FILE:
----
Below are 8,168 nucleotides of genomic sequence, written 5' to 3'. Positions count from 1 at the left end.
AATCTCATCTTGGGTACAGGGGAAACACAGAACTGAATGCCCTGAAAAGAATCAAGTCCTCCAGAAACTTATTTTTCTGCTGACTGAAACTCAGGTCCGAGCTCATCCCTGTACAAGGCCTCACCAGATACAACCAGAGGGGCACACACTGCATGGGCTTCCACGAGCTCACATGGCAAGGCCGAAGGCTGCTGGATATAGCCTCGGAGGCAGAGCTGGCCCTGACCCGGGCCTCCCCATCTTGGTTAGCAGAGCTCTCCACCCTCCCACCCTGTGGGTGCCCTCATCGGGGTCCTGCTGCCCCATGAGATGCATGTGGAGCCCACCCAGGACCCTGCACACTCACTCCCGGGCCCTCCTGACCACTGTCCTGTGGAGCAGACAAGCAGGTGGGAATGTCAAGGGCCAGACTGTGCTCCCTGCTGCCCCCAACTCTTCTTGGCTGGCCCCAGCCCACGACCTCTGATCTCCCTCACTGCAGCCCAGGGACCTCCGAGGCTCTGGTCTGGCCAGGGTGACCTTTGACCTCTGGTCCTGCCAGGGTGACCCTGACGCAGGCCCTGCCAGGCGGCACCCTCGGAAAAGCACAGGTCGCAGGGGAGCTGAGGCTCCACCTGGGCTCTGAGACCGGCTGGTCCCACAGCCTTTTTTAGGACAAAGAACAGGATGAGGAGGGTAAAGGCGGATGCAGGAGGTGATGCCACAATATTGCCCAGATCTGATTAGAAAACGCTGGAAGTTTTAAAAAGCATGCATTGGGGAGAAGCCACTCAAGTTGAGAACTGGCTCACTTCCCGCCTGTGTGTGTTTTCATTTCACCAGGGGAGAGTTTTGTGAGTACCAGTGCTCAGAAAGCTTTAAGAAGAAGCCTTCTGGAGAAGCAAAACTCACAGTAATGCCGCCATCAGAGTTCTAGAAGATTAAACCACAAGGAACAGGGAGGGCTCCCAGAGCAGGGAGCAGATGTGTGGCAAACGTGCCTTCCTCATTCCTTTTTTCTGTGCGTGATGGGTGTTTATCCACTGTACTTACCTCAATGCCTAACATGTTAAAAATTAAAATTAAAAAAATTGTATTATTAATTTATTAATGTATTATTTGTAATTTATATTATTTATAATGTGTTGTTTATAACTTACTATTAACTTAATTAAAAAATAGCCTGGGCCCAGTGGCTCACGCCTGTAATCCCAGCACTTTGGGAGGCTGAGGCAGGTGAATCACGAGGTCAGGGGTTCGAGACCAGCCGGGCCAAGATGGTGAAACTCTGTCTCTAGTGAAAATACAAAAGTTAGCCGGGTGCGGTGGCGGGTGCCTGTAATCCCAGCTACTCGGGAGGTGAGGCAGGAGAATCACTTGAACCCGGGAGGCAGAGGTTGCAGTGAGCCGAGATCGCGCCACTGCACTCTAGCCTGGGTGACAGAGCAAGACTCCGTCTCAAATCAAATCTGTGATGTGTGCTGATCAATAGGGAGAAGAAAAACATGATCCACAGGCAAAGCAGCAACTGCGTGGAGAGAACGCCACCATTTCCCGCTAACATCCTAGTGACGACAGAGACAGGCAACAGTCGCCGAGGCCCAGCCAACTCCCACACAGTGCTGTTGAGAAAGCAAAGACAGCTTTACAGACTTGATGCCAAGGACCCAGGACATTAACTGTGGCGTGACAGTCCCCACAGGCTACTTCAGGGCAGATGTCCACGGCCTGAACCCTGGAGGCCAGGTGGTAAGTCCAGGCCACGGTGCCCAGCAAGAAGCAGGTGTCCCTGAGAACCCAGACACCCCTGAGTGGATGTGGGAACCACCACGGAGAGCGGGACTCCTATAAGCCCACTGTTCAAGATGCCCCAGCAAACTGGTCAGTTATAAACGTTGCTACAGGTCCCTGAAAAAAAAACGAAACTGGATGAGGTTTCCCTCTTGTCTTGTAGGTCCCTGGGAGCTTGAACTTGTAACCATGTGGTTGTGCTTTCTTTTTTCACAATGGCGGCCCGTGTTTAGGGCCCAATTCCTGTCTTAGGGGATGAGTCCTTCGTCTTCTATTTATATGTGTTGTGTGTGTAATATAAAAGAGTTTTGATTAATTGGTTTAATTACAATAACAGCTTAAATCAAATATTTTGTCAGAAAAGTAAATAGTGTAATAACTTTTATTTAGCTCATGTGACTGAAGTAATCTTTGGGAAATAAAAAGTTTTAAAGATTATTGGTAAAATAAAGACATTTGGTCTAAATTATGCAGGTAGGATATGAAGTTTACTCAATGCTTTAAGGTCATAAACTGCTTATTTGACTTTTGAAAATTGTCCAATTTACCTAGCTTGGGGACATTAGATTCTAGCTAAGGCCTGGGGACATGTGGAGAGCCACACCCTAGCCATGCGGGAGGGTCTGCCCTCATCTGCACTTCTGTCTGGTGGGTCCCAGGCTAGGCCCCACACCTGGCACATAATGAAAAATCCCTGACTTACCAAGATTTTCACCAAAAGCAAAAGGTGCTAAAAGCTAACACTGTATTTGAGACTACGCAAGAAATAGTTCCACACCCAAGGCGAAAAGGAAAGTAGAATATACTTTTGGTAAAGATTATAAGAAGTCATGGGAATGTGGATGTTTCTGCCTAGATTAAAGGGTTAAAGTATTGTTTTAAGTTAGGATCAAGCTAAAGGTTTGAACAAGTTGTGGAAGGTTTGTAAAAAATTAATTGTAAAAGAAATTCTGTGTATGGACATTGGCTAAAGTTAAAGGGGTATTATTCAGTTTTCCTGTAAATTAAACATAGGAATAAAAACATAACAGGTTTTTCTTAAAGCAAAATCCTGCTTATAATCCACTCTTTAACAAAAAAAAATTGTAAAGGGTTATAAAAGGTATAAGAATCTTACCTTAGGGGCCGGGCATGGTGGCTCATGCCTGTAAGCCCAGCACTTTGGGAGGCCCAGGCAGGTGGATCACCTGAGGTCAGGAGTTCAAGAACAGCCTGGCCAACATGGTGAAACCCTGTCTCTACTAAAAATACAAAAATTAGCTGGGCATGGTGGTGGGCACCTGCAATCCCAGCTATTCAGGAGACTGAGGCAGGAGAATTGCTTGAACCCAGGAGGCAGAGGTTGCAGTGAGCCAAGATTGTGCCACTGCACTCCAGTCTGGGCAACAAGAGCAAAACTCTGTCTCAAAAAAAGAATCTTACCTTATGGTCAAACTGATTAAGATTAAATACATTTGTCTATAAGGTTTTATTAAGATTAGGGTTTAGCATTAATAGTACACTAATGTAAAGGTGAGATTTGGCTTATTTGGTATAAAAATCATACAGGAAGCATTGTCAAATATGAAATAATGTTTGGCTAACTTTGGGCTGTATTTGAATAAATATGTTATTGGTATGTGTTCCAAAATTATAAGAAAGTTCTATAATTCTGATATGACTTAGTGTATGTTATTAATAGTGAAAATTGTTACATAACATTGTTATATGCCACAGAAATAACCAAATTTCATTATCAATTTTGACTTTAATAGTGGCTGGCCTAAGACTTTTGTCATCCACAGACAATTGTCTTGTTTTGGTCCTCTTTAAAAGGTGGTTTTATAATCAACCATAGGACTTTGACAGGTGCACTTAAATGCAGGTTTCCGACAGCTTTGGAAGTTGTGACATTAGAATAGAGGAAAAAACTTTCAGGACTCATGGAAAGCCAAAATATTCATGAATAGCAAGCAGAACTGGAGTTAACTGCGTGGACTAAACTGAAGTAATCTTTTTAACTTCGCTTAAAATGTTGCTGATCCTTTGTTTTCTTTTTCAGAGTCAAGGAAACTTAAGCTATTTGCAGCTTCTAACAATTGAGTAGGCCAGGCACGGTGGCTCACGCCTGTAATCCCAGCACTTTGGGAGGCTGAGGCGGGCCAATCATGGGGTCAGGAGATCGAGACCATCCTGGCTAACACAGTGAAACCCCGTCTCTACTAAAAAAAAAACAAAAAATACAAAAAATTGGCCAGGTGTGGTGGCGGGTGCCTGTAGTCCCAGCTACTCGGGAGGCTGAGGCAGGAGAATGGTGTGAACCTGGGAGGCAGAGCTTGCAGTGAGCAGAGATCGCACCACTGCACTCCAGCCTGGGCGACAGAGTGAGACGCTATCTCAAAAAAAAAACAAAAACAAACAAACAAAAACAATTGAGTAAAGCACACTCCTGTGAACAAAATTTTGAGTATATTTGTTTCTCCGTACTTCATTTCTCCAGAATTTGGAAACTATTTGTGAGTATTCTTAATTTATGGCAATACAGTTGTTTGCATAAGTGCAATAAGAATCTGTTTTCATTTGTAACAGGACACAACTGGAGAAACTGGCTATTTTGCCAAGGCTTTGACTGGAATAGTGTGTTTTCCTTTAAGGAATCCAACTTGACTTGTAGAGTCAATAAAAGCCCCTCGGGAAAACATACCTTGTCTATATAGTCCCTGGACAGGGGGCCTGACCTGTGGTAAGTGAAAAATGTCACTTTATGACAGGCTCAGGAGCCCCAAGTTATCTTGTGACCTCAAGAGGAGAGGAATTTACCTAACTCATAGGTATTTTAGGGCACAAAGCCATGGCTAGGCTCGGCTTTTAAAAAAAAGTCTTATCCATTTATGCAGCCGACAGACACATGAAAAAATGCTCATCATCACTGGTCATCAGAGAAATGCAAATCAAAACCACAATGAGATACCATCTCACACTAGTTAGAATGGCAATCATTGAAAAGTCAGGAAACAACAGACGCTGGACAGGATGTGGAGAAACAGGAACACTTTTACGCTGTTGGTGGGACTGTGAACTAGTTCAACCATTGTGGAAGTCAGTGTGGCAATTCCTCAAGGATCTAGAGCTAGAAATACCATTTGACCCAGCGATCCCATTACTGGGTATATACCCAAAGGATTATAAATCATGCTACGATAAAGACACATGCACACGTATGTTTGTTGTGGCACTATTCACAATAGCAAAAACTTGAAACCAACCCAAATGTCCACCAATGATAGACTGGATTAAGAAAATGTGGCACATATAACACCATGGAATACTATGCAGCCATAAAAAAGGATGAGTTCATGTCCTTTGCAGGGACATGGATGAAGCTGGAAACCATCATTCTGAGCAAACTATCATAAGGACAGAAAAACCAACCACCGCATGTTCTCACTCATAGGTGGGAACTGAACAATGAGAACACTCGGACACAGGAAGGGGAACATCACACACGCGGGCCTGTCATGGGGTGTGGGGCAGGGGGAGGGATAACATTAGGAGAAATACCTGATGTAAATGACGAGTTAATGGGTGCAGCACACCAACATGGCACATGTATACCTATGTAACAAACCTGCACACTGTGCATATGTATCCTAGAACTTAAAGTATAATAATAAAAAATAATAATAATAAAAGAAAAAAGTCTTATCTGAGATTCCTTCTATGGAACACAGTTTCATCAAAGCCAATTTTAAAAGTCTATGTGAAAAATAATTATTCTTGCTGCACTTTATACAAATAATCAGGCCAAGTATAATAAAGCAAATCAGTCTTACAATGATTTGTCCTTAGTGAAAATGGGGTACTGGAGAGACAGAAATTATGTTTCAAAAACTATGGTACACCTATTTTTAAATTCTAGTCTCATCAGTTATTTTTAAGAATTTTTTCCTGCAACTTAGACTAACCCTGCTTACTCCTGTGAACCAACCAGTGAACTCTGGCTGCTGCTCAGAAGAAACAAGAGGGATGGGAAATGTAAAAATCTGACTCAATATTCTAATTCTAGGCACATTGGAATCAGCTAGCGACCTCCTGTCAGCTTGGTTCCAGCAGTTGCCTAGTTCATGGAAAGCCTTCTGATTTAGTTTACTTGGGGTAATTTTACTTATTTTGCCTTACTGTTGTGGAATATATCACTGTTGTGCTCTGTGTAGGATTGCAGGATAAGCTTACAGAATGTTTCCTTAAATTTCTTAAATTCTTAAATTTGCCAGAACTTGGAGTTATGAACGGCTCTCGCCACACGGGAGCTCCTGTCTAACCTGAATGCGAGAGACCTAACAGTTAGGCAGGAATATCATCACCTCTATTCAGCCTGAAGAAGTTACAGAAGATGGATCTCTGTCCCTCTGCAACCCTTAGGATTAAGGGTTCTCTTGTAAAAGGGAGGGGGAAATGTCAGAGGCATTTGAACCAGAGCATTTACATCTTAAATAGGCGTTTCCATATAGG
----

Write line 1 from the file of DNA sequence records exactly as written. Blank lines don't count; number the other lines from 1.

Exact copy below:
Below are 8,168 nucleotides of genomic sequence, written 5' to 3'. Positions count from 1 at the left end.